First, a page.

“The Government Inspector” at Seattle Shakespeare Company Review

When officials learn that an incognito government inspector has arrived in their town, they scramble to cover up evidence of their corruption. A broke, free-loading traveler mistaken for the inspector takes full advantage of their greed and panic with hilarious results. Seattle Shakespeare Company’s production of The Government Inspector a laugh-out-loud funny comedy of errors.

Nikolai Gogol’s The Government Inspector debuted in 1836. It satirizes the self-serving, cowardly aspects of human nature as well as the political corruption in Imperial Russia at that time. The 2008 Jeffrey Hatcher adaption performed by Seattle Shakes uses more contemporary language to highlight the jokes, comic characters, and over-the-top situations that can still make audiences laugh today.

The strong ensemble cast, led by Rob Burgess as the Mayor and R. Hamilton Wright as Khlestakov, doesn’t squander a single joke out of the script. Every one of the twelve actors made the audience laugh out loud on opening night. Veteran theater director Allison Narver and the actors have found the exact right tone to milk the farcical situations and characters without being so cartoony the play loses its satirical edge. Pete Rush’s costumes and Julia Welch’s set anchor us in this not-quite-real world, and are aesthetically pleasing in themselves.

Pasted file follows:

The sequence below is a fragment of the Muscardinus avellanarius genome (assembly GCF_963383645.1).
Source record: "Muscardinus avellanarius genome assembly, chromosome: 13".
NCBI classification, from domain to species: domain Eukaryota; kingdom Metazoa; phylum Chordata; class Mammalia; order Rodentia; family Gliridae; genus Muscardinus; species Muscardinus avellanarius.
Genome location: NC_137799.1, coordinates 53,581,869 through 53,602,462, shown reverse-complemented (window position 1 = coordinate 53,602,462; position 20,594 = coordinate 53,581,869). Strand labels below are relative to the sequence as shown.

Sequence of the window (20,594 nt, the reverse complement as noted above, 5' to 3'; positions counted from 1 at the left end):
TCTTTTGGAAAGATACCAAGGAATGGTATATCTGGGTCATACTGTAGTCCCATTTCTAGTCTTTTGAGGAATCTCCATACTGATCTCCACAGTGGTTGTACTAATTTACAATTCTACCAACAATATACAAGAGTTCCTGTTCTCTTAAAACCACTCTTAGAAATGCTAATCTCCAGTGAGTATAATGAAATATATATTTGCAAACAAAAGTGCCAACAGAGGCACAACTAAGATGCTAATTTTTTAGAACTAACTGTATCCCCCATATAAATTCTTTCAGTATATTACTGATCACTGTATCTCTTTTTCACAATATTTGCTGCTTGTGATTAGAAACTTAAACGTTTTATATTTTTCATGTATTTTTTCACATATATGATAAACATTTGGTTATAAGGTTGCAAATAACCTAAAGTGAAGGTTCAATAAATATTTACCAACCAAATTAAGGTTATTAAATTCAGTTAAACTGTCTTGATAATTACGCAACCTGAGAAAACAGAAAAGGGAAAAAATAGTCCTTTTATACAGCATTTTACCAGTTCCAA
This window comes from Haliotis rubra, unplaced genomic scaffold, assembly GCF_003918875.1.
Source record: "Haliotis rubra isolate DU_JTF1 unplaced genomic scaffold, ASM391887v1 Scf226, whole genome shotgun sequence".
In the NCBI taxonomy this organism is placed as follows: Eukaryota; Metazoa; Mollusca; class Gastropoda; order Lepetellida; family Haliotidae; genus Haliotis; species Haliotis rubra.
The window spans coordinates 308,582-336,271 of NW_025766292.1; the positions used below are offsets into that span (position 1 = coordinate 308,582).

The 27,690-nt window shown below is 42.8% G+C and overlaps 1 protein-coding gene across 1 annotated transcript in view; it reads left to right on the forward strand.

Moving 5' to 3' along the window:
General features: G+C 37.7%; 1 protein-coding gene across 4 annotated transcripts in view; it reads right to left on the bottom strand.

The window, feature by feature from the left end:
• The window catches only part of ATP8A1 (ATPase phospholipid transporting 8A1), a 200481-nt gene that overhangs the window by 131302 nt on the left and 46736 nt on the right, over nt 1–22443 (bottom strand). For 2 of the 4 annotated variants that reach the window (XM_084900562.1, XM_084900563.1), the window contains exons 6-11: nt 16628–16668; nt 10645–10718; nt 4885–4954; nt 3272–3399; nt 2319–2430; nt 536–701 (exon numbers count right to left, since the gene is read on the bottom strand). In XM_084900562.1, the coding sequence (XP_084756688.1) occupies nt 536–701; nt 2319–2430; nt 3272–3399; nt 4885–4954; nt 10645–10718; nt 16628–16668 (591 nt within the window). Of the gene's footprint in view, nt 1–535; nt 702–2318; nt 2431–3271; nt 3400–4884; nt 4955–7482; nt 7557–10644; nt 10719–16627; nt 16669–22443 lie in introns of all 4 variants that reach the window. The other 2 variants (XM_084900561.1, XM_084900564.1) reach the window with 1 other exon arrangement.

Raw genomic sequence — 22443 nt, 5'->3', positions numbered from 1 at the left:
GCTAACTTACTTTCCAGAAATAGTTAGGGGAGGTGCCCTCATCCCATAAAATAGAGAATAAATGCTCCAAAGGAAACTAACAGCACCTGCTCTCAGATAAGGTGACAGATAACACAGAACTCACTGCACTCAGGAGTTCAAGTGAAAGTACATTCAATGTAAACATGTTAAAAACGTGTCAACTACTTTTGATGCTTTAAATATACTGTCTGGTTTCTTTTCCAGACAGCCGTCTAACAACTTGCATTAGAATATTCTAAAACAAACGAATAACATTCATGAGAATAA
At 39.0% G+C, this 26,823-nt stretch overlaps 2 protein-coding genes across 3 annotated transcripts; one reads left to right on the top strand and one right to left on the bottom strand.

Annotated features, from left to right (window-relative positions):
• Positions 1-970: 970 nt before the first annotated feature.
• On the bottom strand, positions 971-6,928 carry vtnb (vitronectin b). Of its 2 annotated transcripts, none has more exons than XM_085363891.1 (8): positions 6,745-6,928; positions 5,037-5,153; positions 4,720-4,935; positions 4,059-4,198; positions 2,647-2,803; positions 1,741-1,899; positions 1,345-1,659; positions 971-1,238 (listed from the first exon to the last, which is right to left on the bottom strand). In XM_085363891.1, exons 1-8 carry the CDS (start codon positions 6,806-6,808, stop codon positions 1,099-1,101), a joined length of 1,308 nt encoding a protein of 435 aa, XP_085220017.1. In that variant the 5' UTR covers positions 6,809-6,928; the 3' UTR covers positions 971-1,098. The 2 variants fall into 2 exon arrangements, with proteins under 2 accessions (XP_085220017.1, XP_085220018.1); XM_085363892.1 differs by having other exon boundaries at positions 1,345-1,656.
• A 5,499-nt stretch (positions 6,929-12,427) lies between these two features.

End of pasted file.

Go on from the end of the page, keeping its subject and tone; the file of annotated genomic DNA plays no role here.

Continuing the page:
Seattle Shakespear Company’s The Government Inspector is well-produced and hilarious, a cleverly written and performed tale of scheming, stupid people. It’s a whole lot of fun, and definitely worth seeing.


The Government Inspector adapted by Jeffrey Hatcher from the original by Nikolai Gogol. Seattle Shakespeare Company. Center Theatre, 305 Harrison St, Seattle Center, 98109. Oct 24 – Nov 19, Wed – Sat at 7:30 p.m., Sat – Sun at 2:00 p.m. Tickets: https://seattleshakes.secure.force.com/ticket/#details_a0S3100000OKnGxEAL  Info: http://www.seattleshakespeare.org/shows/the-government-inspector-2017/

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